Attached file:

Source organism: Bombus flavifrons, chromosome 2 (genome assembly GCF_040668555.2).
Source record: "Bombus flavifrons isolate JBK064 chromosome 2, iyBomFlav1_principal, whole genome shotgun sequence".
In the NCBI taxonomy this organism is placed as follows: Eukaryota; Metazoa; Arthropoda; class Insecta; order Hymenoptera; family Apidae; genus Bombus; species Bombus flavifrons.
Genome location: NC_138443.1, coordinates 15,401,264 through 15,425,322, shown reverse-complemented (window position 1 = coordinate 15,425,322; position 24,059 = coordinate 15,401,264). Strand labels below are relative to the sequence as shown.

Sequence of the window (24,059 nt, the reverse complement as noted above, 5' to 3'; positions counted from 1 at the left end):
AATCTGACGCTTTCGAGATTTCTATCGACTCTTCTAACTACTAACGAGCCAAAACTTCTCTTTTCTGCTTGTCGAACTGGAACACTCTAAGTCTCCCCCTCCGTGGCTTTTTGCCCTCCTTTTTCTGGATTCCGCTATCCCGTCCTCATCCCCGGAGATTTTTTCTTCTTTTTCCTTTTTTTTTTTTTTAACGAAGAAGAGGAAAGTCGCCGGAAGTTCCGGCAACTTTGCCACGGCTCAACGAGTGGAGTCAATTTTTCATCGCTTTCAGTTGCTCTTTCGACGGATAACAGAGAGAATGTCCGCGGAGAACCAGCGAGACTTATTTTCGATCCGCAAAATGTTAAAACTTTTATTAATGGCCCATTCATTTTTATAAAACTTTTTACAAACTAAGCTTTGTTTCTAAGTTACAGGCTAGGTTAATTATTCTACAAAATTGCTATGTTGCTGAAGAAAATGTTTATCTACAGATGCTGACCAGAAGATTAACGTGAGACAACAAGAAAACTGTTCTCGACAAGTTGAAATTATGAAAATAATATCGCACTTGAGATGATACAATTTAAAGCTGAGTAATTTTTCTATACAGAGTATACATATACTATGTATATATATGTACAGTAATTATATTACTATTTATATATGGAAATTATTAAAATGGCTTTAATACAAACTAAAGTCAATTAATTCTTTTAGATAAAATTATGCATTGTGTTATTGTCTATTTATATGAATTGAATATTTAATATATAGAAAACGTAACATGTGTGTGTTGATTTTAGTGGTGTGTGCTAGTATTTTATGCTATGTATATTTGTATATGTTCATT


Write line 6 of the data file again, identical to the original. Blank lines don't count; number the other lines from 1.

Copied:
AATCTGACGCTTTCGAGATTTCTATCGACTCTTCTAACTACTAACGAGCCAAAACTTCTCTTTTCTGCTTGTCGAACTGGAACACTCTAAGTCTCCCCCTCCGTGGCTTTTTGCCCTCCTTTTTCTGGATTCCGCTATCCCGTCCTCATCCCCGGAGATTTTTTCTTCTTTTTCCTTTTTTTTTTTTTTAACGAAGAAGAGGAAAGTCGCCGGAAGTTCCGGCAACTTTGCCACGGCTCAACGAGTGGAGTCAATTTTTCATCGCTTTCAGTTGCTCTTTCGACGGATAACAGAGAGAATGTCCGCGGAGAACCAGCGAGACTTATTTTCGATCCGCAAAATGTTAAAACTTTTATTAATGGCCCATTCATTTTTATAAAACTTTTTACAAACTAAGCTTTGTTTCTAAGTTACAGGCTAGGTTAATTATTCTACAAAATTGCTATGTTGCTGAAGAAAATGTTTATCTACAGATGCTGACCAGAAGATTAACGTGAGACAACAAGAAAACTGTTCTCGACAAGTTGAAATTATGAAAATAATATCGCACTTGAGATGATACAATTTAAAGCTGAGTAATTTTTCTATACAGAGTATACATATACTATGTATATATATGTACAGTAATTATATTACTATTTATATATGGAAATTATTAAAATGGCTTTAATACAAACTAAAGTCAATTAATTCTTTTAGATAAAATTATGCATTGTGTTATTGTCTATTTATATGAATTGAATATTTAATATATAGAAAACGTAACATGTGTGTGTTGATTTTAGTGGTGTGTGCTAGTATTTTATGCTATGTATATTTGTATATGTTCATT